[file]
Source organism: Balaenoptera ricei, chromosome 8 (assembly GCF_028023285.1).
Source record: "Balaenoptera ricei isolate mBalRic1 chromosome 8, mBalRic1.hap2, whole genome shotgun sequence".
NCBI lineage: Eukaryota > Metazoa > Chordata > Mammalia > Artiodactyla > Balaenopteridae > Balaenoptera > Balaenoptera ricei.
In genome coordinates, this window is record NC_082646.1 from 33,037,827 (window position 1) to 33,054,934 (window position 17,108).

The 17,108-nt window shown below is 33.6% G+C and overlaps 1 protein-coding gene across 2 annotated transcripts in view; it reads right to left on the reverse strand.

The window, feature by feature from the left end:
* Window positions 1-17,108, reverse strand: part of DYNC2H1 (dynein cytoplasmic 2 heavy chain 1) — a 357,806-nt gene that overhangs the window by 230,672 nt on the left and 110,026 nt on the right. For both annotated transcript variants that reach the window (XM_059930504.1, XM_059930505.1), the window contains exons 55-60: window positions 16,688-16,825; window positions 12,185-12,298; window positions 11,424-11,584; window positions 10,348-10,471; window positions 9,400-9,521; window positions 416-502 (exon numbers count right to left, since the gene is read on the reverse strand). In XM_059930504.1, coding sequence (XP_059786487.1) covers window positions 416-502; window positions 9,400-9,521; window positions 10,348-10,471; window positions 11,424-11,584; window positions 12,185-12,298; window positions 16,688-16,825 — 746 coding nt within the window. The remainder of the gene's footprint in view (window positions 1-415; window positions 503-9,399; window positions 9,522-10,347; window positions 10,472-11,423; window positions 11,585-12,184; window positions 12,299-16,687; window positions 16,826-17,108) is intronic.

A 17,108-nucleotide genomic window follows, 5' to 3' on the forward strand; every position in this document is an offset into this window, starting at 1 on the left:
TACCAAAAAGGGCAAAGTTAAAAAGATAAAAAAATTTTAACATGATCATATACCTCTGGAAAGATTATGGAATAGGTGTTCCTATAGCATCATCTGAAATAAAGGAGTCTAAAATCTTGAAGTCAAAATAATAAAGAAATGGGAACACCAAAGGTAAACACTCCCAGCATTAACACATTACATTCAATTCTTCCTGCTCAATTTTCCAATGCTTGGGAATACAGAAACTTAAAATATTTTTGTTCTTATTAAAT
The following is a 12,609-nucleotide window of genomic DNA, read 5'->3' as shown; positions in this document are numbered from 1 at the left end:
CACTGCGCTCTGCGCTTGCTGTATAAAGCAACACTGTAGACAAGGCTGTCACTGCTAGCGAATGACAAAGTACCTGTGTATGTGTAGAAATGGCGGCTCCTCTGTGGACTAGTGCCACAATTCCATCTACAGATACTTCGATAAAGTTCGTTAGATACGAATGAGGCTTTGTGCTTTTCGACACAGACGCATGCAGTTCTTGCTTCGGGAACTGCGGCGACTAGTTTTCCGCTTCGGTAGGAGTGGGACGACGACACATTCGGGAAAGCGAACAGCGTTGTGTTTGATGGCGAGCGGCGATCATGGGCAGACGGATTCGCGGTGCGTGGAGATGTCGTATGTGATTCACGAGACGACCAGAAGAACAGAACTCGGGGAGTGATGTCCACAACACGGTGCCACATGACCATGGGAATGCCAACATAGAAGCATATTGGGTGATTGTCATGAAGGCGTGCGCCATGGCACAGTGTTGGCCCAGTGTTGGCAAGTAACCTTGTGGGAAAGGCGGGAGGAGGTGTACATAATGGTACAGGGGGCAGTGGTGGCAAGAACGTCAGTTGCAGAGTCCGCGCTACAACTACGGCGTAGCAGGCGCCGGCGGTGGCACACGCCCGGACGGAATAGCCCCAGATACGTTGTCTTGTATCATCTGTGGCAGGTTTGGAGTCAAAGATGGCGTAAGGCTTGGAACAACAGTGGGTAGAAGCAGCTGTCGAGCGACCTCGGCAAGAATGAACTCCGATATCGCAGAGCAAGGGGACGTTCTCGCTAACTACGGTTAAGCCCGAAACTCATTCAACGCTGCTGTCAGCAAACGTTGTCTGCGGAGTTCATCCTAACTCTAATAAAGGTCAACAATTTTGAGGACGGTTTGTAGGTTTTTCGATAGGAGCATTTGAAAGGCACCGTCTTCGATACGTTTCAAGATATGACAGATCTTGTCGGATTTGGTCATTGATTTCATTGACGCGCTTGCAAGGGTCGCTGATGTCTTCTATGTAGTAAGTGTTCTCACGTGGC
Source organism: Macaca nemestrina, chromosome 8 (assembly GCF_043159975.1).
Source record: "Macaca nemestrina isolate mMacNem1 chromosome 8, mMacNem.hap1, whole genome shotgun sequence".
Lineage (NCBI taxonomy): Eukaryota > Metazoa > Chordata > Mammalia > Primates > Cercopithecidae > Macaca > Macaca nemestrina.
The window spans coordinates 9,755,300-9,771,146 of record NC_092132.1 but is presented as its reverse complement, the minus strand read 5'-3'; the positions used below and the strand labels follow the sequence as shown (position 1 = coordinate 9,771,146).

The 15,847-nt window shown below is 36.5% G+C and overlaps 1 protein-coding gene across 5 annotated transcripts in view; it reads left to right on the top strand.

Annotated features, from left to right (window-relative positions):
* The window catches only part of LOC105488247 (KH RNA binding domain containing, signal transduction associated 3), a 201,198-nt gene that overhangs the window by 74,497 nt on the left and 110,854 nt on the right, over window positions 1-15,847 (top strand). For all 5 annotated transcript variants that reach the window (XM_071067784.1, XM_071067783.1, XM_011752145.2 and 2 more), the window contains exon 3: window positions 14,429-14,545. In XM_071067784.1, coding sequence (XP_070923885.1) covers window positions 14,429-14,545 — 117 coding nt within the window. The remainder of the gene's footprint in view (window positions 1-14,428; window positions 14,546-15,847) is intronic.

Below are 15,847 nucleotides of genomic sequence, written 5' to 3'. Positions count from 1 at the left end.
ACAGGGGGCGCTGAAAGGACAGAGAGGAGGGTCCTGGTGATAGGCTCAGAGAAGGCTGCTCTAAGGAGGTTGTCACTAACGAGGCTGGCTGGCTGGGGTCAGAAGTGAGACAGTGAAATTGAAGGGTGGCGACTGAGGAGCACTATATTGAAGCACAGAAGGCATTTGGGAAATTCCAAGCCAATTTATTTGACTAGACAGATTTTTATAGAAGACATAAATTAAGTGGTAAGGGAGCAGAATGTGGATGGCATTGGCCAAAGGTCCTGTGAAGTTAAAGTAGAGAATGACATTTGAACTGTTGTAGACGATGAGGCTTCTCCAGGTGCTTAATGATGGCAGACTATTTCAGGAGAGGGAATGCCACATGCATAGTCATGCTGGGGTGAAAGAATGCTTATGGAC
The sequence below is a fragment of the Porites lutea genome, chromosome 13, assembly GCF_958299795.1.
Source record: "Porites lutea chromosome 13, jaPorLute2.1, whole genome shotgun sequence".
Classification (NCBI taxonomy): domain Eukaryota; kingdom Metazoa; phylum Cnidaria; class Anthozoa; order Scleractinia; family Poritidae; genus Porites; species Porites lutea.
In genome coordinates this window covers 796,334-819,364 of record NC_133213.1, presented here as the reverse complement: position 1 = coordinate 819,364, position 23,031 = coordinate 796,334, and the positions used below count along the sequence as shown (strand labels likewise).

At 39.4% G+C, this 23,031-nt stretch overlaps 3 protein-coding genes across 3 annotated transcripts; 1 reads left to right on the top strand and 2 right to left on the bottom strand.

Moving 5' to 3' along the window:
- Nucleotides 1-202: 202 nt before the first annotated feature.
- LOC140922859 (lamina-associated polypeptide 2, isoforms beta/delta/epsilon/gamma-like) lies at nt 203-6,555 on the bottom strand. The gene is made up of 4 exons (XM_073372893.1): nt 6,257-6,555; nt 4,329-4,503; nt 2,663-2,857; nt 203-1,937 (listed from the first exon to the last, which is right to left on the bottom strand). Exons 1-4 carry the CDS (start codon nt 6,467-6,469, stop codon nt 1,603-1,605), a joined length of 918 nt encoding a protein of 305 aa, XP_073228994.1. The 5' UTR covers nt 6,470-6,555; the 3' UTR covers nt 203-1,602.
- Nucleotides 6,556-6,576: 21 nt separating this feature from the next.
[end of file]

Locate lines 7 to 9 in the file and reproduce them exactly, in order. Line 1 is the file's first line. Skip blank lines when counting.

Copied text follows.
* Window positions 1-17,108, reverse strand: part of DYNC2H1 (dynein cytoplasmic 2 heavy chain 1) — a 357,806-nt gene that overhangs the window by 230,672 nt on the left and 110,026 nt on the right. For both annotated transcript variants that reach the window (XM_059930504.1, XM_059930505.1), the window contains exons 55-60: window positions 16,688-16,825; window positions 12,185-12,298; window positions 11,424-11,584; window positions 10,348-10,471; window positions 9,400-9,521; window positions 416-502 (exon numbers count right to left, since the gene is read on the reverse strand). In XM_059930504.1, coding sequence (XP_059786487.1) covers window positions 416-502; window positions 9,400-9,521; window positions 10,348-10,471; window positions 11,424-11,584; window positions 12,185-12,298; window positions 16,688-16,825 — 746 coding nt within the window. The remainder of the gene's footprint in view (window positions 1-415; window positions 503-9,399; window positions 9,522-10,347; window positions 10,472-11,423; window positions 11,585-12,184; window positions 12,299-16,687; window positions 16,826-17,108) is intronic.

A 17,108-nucleotide genomic window follows, 5' to 3' on the forward strand; every position in this document is an offset into this window, starting at 1 on the left:
TACCAAAAAGGGCAAAGTTAAAAAGATAAAAAAATTTTAACATGATCATATACCTCTGGAAAGATTATGGAATAGGTGTTCCTATAGCATCATCTGAAATAAAGGAGTCTAAAATCTTGAAGTCAAAATAATAAAGAAATGGGAACACCAAAGGTAAACACTCCCAGCATTAACACATTACATTCAATTCTTCCTGCTCAATTTTCCAATGCTTGGGAATACAGAAACTTAAAATATTTTTGTTCTTATTAAAT